I managed to fire some shots. All available light. 50mm F1.2 full open. ISO200 (the ISO100 images were on his CF now I realize :(

From these samples, I think the Canon 50mm f/1.2L USM is one nice piece of glass. Expectedly so, because it is designated as an L, Canon’s label for its pro lenses with excellent build and quality. Unfortunately though, we cannot comment on the expected popularity based on a few sample images, but I personally believe this will be a good seller especially if it sells for a street price lower than 1000 USD.

Thanks for the sample photos Randy!

Commentary Links News

Flickr Top 10

A big chunk of the digital photography market is composed of today’s typical geeks, the ones that take their photography online almost instantly. Flickr has been one of the better photo–sharing sites for several months now, so any marketing trends related to this service is valuable information to digicam makers and consumers alike. If we were to take their data as an authority, which camera should you buy? Yahoo’s shopping blog answers this for us:

  1. Nikon D50
  2. Nikon D70
  3. Canon EOS Digital Rebel XT
  4. Canon EOS 20D
  5. Canon EOS 350D Digital
  6. Nikon D70s
  7. Cybershot
  8. Canon PowerShot S2 IS
  9. Canon EOS Digital Rebel
  10. Nikon D200

Look at the trend: The list is 80% DSLR! Digital SLR photography is definitely the way to go now, with prices falling sharply as newer products are introduced. Notice the Canon EOS 350D/Rebel XT making it on the list twice, suggesting how strong its sale must be worldwide. The Nikon D50 takes first place for being a good value–for–money camera, one that makes the film to digital transition affordable and simple. Also worth noting is the Canon Powershot S2 IS, which at number 8 is the first among non–DSLR cameras. Cybershot at number 7 probably refers to several Sony models being counted as one, maybe because they produce inadequate EXIF tags making them difficult to count individually. A significant conclusion from this data is that entry–level DSLR photography is a huge market. This explains why Sony is now joining the fun, and Canon just released an equally interesting response in the Canon EOS 400D/XTi.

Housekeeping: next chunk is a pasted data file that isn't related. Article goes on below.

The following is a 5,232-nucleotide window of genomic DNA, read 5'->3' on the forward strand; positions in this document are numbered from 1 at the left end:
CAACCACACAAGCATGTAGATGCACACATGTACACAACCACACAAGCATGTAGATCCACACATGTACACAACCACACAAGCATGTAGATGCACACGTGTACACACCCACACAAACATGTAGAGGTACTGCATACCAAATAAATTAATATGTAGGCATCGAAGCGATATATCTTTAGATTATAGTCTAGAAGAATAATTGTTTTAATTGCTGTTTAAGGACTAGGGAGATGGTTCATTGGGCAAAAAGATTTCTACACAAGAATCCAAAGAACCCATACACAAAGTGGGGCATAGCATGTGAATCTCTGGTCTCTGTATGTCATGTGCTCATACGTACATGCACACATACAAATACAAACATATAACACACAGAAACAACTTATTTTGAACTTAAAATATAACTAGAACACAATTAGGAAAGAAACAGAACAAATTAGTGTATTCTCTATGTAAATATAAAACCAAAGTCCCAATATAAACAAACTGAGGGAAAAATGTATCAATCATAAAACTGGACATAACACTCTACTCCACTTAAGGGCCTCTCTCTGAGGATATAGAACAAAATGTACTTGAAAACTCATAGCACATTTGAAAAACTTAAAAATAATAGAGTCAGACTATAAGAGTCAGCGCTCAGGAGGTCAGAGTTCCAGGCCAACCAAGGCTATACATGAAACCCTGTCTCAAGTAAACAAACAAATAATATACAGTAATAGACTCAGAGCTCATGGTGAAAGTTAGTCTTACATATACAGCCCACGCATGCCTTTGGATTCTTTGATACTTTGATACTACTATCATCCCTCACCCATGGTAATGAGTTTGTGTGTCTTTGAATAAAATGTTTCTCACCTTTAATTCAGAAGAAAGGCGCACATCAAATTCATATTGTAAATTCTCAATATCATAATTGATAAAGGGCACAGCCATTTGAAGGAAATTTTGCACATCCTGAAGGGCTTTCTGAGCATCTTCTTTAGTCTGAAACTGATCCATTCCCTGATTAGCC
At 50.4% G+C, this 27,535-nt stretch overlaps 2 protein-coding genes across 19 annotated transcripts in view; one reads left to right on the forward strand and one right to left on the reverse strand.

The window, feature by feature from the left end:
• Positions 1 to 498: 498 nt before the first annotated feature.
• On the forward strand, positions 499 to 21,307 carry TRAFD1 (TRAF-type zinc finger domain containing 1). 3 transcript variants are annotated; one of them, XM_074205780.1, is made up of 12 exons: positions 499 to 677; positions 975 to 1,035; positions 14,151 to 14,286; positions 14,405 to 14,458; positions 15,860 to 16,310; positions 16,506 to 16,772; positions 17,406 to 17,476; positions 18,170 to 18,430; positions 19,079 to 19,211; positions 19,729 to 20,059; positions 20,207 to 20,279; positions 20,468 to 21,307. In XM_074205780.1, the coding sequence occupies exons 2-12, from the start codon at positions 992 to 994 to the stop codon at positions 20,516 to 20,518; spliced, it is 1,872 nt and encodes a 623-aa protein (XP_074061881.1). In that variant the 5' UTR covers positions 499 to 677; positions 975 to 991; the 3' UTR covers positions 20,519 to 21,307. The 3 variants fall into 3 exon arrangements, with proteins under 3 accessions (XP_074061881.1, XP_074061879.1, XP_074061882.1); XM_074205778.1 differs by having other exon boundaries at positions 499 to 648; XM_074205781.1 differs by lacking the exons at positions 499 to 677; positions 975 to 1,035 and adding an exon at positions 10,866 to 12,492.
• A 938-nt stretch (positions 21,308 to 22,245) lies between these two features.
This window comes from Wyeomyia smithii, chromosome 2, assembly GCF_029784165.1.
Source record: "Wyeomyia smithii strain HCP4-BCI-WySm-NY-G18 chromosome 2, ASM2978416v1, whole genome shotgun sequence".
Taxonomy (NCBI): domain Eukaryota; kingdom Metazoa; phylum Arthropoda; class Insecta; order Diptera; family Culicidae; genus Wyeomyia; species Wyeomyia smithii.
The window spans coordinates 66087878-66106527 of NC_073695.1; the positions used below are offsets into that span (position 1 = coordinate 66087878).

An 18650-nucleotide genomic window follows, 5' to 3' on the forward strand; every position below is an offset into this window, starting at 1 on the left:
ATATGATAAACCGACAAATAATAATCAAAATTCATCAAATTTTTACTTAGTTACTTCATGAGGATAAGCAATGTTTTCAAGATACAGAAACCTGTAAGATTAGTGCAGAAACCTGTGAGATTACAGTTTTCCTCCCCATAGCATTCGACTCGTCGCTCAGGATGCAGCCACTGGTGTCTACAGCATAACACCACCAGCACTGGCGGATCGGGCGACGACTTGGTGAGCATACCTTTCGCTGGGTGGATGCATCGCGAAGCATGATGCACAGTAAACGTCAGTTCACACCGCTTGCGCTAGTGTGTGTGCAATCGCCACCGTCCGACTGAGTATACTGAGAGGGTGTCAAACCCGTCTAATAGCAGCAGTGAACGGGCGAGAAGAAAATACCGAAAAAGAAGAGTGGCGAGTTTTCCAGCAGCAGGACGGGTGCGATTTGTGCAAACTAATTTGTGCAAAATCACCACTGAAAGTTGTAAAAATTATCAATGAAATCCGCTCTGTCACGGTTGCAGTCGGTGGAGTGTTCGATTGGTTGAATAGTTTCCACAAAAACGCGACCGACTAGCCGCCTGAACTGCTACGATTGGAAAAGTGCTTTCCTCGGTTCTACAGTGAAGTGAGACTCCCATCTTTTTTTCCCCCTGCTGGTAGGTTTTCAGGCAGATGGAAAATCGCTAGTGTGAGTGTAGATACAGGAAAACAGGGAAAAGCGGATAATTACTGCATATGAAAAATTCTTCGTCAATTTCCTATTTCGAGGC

For a continuously updated tally of the top cameras on Flickr, this list can be very helpful.

Commentary Links Techniques Tips

How to take good photos with a flash

Flash photography has been looked down by some proclaimed “experts” as a lower form of photography. In fact, these same people instruct beginners to always shoot without the flash, if possible.